Anthony Mann Festival tonight for another double bill pairing a film noir title with a Western.
First up was HE WALKED BY NIGHT (1948) which I first reviewed in 2008 and which I saw again on a big screen at last year's Noir City Film Festival.
I had initially thought I might skip tonight's movies, since I'd seen HE WALKED BY NIGHT relatively recently, but I enjoyed THE MAN FROM LARAMIE (1955) so much I decided it would be worth watching HE WALKED BY NIGHT again in order to see THE NAKED SPUR (1953).
I'm really glad I made the trip, as I enjoyed seeing HE WALKED BY NIGHT again tremendously. Mann did uncredited directing work on the film and is believed so have been a major influence on its style. The film has everything a docu-noir fan loves: a booming voiceover by Reed Hadley, great shots of '40s Los Angeles, interesting procedural and "CSI" angles, wonderful character actors -- I especially love a scene with John Dehner and Byron Foulger -- and truly stunning black and white cinematography by the great John Alton. The shots of police cars racing out of the station and the shadows in the final tunnel chase are pure noir beauty. Anyone who loves film noir needs to see this key title. (March 2017 Update: Here's a brief piece on seeing it again at UCLA's 2017 Festival of Preservation.)
Moving on to the second film of the evening, it was a great pleasure to see THE NAKED SPUR for the very first time on a big screen. It was a compelling 91 minutes which I very much enjoyed.
THE NAKED SPUR is a five-person drama following the oft-used Western formula of disparate types united on a perilous journey. It's a film of the highest caliber thanks to excellent performances, a well-paced script, and beautiful location shooting in Colorado. The movie was filmed on location in Technicolor by William C. Mellor.
James Stewart plays Howard Kemp, who's closing in on "wanted dead or alive" outlaw Ben Vandergroat (Robert Ryan). Just before capturing Vandergroat, Kemp meets up with an old prospector, Jesse Tate (Millard Mitchell), and a dishonorably discharged soldier, Roy Anderson (Ralph Meeker). Both men help capture Vandergroat and are surprised to learn that Kemp's not a lawman, but a bounty hunter -- and they each want to claim their share of the reward money.
Matters are further complicated by Lina (Janet Leigh), the daughter of Vandergroat's dead partner, who's been traveling with him and is determined to help him escape.
Until this past week the only Stewart-Mann Western I'd seen was BEND OF THE RIVER (1952). With THE MAN FROM LARAMIE and especially THE NAKED SPUR, I'm now finally getting a deeper look at the justly lauded intense, disturbed characters Stewart played in these Mann Westerns. Stewart's Kemp is filled with a rage and sadness which is only gradually revealed. It's quite an intense performance, and when Kemp finally breaks down at the end, it's also deeply moving, as the viewer hopes he's put his demons to rest at last and will find a measure of peace in a new future.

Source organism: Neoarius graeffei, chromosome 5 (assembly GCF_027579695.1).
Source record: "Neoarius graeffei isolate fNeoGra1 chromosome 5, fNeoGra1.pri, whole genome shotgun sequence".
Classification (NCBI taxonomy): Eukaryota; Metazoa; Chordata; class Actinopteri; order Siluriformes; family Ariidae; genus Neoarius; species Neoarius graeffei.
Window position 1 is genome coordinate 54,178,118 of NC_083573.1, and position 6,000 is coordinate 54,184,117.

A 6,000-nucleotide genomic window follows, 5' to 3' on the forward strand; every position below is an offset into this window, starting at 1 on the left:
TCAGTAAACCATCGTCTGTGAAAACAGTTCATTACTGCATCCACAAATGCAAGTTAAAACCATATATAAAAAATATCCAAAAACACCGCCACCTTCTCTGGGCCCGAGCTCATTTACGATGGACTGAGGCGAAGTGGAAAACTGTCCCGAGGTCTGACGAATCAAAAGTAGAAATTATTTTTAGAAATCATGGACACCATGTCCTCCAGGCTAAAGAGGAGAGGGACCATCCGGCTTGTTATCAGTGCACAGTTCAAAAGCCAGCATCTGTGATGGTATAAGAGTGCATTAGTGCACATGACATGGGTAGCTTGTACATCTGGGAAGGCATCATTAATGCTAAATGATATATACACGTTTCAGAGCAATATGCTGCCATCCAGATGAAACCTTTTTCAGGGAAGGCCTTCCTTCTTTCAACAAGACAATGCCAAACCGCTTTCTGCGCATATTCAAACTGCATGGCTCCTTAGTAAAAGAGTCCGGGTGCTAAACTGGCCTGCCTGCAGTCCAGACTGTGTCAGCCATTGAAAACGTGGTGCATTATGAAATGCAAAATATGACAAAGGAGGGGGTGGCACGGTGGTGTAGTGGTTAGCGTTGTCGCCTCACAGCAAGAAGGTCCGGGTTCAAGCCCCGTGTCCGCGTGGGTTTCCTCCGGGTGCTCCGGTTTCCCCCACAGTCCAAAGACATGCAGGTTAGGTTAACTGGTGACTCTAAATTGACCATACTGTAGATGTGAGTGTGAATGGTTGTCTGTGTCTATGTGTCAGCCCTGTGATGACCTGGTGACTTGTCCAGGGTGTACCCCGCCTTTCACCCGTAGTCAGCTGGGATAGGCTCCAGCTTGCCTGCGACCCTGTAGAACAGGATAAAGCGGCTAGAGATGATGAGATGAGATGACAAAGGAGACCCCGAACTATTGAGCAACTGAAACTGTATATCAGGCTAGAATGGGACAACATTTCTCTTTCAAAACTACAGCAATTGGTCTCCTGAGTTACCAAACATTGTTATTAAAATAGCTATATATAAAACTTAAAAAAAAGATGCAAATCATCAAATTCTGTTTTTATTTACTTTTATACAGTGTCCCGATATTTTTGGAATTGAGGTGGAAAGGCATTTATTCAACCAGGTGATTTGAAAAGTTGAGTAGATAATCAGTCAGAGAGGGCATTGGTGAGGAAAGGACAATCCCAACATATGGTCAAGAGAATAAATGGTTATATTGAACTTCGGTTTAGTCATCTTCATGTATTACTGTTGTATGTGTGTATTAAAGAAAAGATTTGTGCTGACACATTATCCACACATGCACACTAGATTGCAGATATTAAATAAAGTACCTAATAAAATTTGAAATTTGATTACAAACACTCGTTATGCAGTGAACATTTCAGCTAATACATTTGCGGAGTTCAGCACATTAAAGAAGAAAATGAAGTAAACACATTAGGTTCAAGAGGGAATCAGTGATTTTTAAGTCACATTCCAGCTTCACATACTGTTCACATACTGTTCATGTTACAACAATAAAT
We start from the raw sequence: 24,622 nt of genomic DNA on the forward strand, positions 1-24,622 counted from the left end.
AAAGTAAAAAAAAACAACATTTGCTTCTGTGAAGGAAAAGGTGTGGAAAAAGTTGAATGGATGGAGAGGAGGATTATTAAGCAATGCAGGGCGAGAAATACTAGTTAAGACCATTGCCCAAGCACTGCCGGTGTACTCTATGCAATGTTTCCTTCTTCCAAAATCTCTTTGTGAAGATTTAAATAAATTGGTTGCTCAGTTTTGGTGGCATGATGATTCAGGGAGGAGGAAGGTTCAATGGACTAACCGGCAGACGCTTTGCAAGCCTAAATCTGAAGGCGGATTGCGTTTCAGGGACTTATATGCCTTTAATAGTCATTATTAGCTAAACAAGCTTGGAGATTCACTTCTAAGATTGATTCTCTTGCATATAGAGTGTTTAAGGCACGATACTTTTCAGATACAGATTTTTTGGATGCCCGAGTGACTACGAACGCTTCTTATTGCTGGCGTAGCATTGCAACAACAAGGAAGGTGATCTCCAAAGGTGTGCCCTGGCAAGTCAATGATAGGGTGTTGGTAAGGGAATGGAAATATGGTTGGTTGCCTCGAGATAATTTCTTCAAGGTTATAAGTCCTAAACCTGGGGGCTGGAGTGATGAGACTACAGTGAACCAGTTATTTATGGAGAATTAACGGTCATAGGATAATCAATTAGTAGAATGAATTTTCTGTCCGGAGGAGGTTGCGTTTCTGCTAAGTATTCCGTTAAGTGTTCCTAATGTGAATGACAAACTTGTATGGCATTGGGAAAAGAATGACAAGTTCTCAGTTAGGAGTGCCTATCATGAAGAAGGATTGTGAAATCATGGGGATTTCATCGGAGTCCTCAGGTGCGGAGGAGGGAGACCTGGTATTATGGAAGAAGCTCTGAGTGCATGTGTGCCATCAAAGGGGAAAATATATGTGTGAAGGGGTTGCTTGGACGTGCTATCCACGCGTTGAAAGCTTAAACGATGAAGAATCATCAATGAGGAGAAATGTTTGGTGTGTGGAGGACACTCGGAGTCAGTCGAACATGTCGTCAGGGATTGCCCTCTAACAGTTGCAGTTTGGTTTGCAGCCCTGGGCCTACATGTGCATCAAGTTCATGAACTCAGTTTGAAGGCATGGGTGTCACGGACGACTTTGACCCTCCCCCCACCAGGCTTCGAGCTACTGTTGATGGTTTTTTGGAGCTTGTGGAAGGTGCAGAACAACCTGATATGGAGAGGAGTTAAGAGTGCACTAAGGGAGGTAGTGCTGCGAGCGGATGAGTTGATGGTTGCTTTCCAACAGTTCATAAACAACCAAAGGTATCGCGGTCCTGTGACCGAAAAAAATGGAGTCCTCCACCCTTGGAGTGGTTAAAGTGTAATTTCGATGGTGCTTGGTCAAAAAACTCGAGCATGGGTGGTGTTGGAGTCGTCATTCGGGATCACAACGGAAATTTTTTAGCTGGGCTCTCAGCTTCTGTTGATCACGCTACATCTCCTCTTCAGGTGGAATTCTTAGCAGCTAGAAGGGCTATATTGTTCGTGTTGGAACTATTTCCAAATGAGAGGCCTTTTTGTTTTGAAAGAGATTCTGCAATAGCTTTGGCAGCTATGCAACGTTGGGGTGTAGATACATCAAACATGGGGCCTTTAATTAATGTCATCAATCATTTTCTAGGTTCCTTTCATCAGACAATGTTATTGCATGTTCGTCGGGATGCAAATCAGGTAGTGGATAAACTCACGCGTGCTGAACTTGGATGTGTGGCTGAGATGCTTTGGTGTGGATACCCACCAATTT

SEVEN MEN FROM NOW (1956), RIDE LONESOME (1959), and COMANCHE STATION (1960). It's interesting to compare how each of these films takes a genre convention and turns it into something memorably unique.
I particularly enjoyed seeing Millard Mitchell -- R.F. Simpson of SINGIN' IN THE RAIN (1952) -- as the grizzled Jesse Tate. Sadly, the talented Mitchell died of cancer the year this film was released. IMDb says Denver Pyle did uncredited work in the role which led me to wonder if he doubled for Mitchell due to his illness.
Ralph Meeker is appropriately slimy as the soldier who initially seems to join up with Kemp for the challenge but who has his own agenda, which is finding safety in numbers. The fact that there's a shapely young woman underneath Lina's boyish garb is added inducement for him to stick around, and he clearly doesn't have the best of intentions. That same year Meeker appeared in MGM's CODE TWO (1953); his best-known role may be that of Mike Hammer in KISS ME DEADLY (1955).
Janet Leigh is fine as the confused young woman whose loyalties gradually shift. Hers has not been an easy life, which apparently accounts in part for her tomboy appearance, and life gets harder still as she must confront brutal deaths several times in the span of a couple of days.
WINCHESTER '73 (1950) and THE FAR COUNTRY (1954) at UCLA later in the series.
Those interested in this series may want to read a column by Kenneth Turan in the Los Angeles Times.
THE NAKED SPUR is available on DVD in the James Stewart Signature Collection. It also had a VHS release.
The DVD can be rented from ClassicFlix or Netflix. The movie can also be rented for streaming from Amazon Instant Video.
Earlier films seen in this series: DR. BROADWAY (1942), which was paired with the previously reviewed TWO O'CLOCK COURAGE (1945); and THE MAN FROM LARAMIE (1955), shown with the previously reviewed STRANGERS IN THE NIGHT (1944).